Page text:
Gerard Schwarz was born in Weehawken, New Jersey, in 1947. He began trumpet lessons at the age of eight and attended the National Music Camp in Interlochen, Michigan, and New York’s High School of Peforming Arts (now La Guardia High School of Music and Art and Performing Arts). From 1962 to 1968 he studied trumpet with William Vacchiano, longtime principal trumpet of the New York Philharmonic. He played in the American Brass Quintet (1965–73), with which he toured internationally; in the American Symphony Orchestra under Stokowski (1966–72), in the Aspen Festival Orchestra (1969–75); and in the Casals Festival Orchestra (1973). Completing his training as virtuoso trumpeter at The Juilliard School, he received his bachelor’s degree in 1972 (later also his master’s degree) and promptly joined the New York Philharmonic the following year, succeeding Vacchiano as co–principal trumpet.
Within a few years Schwarz found himself increasingly attracted to conducting, having made his debut as early as 1966 with the Erik Hawkins Dance Company, which he served for a time as music director, and having meanwhile also conducted the Eliot Feld Dance Company and the Waterloo Festival. In 1977, he resigned from the Philharmonic to pursue a full-time podium career and began an impressive list of achievements that have brought him conducting renown. In 1977, he cofounded the New York Chamber Symphony (originally the “Y” Chamber Symphony), serving as its music director for twenty-five seasons. From 1978 to 1985, he was music director of the Los Angeles Chamber Orchestra, with which he made many recordings. In 1981, he established the “Music Today” Contemporary Music series in New York, serving as its music director until 1989. He made his Philadelphia Orchestra debut in 1982 in a program of music by George Perle, Mozart, Shostakovich, and Hindemith, and that year he became director of Lincoln Center’s Mostly Mozart Festival, which he had first conducted in 1978. In the course of two decades he brought the Mostly Mozart orchestra to the Tanglewood and Ravinia festivals and on annual tours to Japan as well as PBS Live from Lincoln Center telecasts; and in 2002 he became its emeritus conductor. In 2001, Schwarz also became music director of the Royal Liverpool Philharmonic, one of the world’s oldest orchestras, whose list of previous conductors includes such eminent figures as Max Bruch, Sir Malcolm Sargent, Sir Thomas Beecham, and Sir Charles Groves.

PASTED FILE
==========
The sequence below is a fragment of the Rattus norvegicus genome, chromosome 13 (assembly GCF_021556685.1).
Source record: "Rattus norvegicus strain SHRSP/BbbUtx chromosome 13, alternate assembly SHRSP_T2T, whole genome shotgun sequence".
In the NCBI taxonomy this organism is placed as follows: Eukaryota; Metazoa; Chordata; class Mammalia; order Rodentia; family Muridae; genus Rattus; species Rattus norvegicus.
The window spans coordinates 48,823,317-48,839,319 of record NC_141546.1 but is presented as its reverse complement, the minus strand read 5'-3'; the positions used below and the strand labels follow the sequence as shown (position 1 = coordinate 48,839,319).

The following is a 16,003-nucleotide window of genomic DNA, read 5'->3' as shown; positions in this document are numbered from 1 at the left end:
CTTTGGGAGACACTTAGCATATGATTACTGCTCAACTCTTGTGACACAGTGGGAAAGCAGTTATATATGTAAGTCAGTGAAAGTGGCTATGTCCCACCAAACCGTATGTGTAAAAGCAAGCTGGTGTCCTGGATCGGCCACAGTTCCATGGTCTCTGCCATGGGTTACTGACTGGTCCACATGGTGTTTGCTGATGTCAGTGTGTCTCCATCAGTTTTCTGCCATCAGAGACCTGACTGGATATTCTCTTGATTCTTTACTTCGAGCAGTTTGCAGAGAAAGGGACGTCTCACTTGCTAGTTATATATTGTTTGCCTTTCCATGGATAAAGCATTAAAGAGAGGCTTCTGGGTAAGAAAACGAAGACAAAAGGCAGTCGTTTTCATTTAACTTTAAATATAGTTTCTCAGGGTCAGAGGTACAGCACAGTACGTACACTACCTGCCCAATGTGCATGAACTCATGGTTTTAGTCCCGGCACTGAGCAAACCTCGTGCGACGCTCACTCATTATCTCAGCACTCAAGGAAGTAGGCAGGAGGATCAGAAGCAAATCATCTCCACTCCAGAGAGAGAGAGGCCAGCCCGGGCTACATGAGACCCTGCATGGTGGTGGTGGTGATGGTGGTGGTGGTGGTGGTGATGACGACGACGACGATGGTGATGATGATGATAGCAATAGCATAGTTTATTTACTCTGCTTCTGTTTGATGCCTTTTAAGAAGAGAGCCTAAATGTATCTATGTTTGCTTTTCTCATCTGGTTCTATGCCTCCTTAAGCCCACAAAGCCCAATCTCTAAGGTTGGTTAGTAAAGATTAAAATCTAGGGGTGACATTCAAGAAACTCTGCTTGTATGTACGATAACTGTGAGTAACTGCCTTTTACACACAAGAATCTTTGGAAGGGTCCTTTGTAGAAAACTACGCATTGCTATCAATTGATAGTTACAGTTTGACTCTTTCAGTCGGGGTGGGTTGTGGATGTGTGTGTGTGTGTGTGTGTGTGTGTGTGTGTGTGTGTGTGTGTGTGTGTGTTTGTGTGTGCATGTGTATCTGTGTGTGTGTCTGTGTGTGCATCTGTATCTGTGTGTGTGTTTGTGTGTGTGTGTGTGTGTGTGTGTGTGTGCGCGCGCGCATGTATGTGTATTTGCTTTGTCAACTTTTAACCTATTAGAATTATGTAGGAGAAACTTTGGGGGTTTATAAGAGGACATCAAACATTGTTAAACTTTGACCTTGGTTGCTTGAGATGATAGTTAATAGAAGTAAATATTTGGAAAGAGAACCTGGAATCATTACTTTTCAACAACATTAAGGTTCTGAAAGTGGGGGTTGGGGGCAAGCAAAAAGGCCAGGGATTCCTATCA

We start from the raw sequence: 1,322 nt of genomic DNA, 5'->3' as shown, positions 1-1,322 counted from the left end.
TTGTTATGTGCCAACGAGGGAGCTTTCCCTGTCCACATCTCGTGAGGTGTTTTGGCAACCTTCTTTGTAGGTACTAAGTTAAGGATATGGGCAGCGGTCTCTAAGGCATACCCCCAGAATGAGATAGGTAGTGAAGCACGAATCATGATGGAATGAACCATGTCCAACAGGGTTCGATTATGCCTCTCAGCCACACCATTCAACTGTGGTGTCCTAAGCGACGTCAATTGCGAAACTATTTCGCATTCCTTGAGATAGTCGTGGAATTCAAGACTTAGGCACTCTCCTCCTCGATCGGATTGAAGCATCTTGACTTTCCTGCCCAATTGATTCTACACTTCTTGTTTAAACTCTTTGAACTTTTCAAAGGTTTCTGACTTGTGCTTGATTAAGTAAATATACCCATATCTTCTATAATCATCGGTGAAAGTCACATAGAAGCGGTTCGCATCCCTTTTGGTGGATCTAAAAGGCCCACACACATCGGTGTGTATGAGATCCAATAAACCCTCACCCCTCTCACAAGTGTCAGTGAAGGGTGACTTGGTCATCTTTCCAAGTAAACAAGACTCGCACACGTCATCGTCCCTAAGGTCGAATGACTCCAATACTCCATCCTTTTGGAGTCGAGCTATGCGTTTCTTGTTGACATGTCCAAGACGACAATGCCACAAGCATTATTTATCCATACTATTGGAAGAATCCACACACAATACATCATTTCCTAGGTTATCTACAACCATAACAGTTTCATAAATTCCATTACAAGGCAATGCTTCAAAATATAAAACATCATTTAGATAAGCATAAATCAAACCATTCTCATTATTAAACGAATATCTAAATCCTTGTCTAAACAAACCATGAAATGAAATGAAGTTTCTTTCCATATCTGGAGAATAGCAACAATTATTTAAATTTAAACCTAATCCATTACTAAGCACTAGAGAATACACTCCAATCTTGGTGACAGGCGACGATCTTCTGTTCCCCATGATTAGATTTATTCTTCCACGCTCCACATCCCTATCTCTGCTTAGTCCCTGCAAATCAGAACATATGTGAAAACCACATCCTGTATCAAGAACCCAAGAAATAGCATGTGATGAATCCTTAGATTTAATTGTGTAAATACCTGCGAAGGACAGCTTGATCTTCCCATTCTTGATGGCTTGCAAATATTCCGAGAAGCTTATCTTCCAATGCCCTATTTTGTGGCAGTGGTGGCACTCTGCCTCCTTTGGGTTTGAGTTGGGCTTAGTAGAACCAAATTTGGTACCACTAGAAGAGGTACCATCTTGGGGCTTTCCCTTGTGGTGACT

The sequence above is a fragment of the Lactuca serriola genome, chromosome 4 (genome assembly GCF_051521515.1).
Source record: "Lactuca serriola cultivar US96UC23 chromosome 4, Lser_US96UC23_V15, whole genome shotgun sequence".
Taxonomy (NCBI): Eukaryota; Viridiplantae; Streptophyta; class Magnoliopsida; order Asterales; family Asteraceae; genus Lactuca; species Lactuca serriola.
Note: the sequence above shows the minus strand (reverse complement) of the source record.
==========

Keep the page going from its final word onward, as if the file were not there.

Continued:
In 1983, Schwarz was appointed music advisor of the Seattle Symphony, and he was named principal conductor and music director the following year—positions he held until 2011. During his tenure in Seattle, Schwarz shepherded the orchestra to worldwide acclaim, leaving it a legacy of renowned recordings and a reputation for championing new music (he conducted more than 100 world premieres with the SSO). In recognition of his impact and acheivements, the City of Seattle named the street alongside Benaroya Hall (the SSO's performance hall) “Gerard Schwarz Place,” and the State of Washington gave him the honorary title of General.
After leaving the Seattle Symphony Orchestra, Schwarz founded and has served as Music Director of the All-Star Orchestra, an ensemble comprising top players from several orchestras that gather for an annual "summit" to perform—on film and unrehearsed—great orchestral works from the standard repertoire as well contemporary pieces. Performances are filmed in the round and broadcast on public television stations—as well as on DVDs and Web sites—along with educational components. He is also Conductor Laureate of the Seattle Symphony Orchestra and returns for performances there several times per year.
Schwarz has received hundreds of honors and accolades, including two Emmy Awards, 13 GRAMMY nominations, and six ASCAP Awards, and was the first American named Conductor of the Year by Musical America (1994). Other honors include the Ditson Conductors Award from Columbia University and honorary doctorates from The Juilliard School, Fairleigh Dickinson University, the University of Puget Sound, and Seattle University. In 2000 he was made an honorary fellow of John Moores University in Liverpool. And, in 2004, he was nominated by President George Bush to serve on the National Council on the Arts, the advisory body of the National Endowment for the Arts. Among his discography of nearly 350 recordings on more than 11 labels are the numerous recordings he conducted for the Milken Archive.
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